Source: (2006) In Naomi Roht-Arriaza and Javier Mariezcurrena, Ed., Transitional Justice in the Twenty-First Century, Beyond Truth versus Justice. Cambridge, New York: Cambridge University Press. Pg. 43-69.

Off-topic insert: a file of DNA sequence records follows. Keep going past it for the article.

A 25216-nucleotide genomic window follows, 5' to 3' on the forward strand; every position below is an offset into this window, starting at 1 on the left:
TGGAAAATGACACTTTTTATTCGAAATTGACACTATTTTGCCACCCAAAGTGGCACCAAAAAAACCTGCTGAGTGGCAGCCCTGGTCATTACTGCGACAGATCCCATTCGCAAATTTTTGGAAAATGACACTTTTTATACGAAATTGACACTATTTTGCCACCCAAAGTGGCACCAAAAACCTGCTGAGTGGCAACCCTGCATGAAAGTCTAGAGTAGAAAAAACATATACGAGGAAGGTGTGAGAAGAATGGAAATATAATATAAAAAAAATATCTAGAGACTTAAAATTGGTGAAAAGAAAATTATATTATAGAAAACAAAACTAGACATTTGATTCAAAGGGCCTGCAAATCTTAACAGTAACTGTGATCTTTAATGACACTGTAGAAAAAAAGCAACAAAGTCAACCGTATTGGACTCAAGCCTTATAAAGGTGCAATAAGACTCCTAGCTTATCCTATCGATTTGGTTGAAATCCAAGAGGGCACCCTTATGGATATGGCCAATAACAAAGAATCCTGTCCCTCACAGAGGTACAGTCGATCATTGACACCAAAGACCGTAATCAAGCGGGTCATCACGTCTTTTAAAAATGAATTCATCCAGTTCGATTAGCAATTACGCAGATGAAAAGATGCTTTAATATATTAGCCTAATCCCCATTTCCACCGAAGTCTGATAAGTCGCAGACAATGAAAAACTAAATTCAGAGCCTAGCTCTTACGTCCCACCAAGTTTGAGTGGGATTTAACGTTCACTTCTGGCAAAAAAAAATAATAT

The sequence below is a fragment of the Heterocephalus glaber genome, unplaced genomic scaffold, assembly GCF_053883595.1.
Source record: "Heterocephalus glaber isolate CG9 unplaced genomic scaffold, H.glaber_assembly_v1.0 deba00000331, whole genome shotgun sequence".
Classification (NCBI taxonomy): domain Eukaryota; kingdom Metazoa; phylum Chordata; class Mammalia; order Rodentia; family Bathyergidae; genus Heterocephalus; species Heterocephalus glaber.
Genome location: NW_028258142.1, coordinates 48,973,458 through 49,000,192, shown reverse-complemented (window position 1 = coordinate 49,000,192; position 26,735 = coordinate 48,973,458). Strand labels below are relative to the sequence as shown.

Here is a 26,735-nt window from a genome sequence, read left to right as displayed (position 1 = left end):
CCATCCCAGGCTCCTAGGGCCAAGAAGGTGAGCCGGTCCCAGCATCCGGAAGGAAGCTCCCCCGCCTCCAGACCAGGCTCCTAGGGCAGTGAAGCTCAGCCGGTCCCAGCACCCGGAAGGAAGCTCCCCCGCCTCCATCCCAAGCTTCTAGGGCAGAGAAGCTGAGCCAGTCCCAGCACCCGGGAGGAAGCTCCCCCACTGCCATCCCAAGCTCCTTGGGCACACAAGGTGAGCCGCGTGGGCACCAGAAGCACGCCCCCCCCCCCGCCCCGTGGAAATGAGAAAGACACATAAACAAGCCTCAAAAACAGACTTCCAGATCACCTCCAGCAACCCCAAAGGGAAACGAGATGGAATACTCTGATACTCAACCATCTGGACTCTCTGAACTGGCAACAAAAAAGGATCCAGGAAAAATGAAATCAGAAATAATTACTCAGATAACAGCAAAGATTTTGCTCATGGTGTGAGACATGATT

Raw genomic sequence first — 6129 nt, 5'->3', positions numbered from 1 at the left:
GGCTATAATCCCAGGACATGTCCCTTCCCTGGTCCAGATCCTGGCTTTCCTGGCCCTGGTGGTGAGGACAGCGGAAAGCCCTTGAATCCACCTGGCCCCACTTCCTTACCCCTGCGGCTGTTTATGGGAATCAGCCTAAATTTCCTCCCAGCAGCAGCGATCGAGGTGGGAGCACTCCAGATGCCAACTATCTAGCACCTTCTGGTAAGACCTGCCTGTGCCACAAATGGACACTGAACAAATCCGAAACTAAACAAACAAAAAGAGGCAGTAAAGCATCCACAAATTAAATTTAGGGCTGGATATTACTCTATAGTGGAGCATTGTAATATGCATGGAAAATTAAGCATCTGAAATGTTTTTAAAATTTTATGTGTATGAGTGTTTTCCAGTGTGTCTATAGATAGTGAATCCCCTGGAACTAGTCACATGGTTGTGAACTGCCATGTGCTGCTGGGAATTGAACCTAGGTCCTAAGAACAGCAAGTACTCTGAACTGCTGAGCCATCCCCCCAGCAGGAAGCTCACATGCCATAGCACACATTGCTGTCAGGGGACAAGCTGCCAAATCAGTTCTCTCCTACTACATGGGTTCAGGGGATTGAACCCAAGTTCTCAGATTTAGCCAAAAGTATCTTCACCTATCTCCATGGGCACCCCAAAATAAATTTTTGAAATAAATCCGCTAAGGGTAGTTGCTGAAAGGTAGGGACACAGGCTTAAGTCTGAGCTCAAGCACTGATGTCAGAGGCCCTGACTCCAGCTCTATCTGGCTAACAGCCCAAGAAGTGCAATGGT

"Receptive to Sierra Leone's cry for help, the United Nations concluded an agreement with the Government of Sierra Leone establishing the Special Court for Sierra Leone (Special Court), mandated to try persons bearing the greatest responsibility for international crimes and certain domestic crimes commited within the country since November 30, 1996.... The Special Court became operational in August 2002. Its two first trials commenced in mid-2004, and a third trial started at the beginning of 2005. Although its mandate will result in only a few individuals being charged, the Court was created to "contribute to the process of national reconciliation and to the restoration and maintenance of peace." At first glance, it seems the Court is well positioned to promote these national transitional justice goals: by bringing perpetrators to justice it could deter further violence and allow the population to break from a violent past and build a future based on respect for human rights and equality before the law. Its process, moreover, could promote a sustainable peace by helping restore the rule of law and eradicate the culture of impunity in Sierra Leone. Nonetheless the Court's ability to promote such goals could be curtailed by an array of elements including its own limited funding and jurisdiction, the volatile state of security in the country, and varying levels of local opposition. To help restore the rule of law, the Court must be seen as a role model for the administration of justice, and to promote deterrence it must be deemed credible. In light of these unique realities, this chapter examines the potential success of the Special Court as a cornerstone of transitional justice in Sierra Leone." (excerpt)